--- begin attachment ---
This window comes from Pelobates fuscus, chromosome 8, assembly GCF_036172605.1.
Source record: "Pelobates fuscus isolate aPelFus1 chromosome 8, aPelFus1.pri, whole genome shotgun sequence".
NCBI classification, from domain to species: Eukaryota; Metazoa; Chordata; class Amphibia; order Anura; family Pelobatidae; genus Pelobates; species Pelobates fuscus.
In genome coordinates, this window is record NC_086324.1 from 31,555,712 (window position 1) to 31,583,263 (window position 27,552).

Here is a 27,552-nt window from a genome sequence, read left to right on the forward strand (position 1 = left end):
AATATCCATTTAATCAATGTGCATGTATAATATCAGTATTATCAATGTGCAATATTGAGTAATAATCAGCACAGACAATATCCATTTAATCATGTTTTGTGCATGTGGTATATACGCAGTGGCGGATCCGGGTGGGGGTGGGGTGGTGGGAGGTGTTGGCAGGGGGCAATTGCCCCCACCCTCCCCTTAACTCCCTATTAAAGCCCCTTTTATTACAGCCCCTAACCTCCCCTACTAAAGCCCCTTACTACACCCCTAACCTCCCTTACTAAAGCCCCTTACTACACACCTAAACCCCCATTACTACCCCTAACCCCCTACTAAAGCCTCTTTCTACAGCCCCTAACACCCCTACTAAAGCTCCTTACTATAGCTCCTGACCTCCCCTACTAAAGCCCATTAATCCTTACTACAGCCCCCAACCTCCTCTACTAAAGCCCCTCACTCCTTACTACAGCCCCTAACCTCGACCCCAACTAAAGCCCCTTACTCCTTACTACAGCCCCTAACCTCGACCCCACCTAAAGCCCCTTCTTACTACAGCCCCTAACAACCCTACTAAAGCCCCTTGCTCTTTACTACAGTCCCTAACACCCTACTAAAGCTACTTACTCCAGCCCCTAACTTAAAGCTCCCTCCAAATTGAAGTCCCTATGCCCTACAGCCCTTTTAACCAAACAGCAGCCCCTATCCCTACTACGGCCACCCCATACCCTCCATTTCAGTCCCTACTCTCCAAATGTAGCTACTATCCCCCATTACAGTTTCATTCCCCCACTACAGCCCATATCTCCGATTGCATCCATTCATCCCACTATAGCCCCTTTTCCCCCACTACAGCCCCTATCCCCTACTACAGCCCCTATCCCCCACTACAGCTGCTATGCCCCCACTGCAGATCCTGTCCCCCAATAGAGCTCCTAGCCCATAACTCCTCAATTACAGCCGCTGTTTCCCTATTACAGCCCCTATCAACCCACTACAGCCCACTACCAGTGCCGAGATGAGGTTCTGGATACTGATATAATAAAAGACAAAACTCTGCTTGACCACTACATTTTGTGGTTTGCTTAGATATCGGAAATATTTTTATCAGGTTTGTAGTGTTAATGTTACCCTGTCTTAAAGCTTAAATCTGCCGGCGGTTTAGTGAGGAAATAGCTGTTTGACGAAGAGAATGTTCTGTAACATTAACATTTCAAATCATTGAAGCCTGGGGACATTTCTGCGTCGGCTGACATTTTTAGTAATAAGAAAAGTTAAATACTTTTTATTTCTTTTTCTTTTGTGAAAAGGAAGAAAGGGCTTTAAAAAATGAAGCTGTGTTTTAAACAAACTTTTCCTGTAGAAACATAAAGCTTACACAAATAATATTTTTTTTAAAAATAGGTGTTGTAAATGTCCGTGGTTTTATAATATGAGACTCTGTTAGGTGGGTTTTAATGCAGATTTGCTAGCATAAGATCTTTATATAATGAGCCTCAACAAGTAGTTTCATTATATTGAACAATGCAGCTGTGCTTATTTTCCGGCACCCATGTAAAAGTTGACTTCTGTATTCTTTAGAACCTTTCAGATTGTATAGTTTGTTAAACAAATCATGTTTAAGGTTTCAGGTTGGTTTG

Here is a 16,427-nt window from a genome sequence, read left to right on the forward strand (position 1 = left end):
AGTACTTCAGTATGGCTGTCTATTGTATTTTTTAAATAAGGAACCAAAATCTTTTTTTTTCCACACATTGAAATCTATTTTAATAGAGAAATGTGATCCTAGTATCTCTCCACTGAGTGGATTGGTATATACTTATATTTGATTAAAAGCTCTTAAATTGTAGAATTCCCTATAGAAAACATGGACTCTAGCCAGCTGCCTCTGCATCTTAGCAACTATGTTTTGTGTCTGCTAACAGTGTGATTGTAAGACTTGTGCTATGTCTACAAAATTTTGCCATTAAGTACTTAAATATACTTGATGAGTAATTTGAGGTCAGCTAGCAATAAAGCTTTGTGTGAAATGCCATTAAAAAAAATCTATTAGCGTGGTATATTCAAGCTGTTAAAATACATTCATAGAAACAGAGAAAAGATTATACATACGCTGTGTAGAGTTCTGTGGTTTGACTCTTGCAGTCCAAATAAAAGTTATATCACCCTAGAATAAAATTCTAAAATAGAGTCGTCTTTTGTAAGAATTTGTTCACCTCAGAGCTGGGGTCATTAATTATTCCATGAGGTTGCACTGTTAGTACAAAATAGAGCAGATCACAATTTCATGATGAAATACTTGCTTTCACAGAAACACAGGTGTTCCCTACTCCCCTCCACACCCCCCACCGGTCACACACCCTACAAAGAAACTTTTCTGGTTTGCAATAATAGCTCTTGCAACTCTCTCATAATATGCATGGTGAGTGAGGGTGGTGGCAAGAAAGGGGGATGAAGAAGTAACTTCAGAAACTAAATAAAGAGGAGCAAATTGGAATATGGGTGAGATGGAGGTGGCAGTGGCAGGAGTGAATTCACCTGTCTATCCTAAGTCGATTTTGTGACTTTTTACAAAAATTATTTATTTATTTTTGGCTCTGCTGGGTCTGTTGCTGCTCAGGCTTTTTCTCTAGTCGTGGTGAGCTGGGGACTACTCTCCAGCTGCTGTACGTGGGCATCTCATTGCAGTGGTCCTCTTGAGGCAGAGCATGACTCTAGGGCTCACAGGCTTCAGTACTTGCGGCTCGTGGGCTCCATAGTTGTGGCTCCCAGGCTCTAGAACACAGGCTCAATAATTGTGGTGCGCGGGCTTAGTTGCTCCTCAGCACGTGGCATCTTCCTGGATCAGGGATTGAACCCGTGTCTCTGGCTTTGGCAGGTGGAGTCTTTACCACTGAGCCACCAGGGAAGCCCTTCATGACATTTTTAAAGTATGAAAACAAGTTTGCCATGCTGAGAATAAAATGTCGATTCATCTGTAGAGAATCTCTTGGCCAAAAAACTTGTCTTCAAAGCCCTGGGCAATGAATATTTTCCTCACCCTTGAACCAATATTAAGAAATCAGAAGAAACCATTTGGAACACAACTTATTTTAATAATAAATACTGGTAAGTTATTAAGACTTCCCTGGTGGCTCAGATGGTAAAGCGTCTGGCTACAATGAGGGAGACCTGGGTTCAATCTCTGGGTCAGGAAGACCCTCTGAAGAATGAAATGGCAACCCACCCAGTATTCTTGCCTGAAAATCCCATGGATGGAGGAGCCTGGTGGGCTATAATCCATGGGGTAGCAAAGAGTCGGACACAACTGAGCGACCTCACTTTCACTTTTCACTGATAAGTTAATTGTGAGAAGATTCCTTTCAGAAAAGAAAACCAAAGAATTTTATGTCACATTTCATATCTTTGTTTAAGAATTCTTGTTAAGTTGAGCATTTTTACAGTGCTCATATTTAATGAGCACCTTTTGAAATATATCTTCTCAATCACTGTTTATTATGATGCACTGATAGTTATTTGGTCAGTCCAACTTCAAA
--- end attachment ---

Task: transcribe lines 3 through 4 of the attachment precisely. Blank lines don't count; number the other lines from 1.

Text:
NCBI classification, from domain to species: Eukaryota; Metazoa; Chordata; class Amphibia; order Anura; family Pelobatidae; genus Pelobates; species Pelobates fuscus.
In genome coordinates, this window is record NC_086324.1 from 31,555,712 (window position 1) to 31,583,263 (window position 27,552).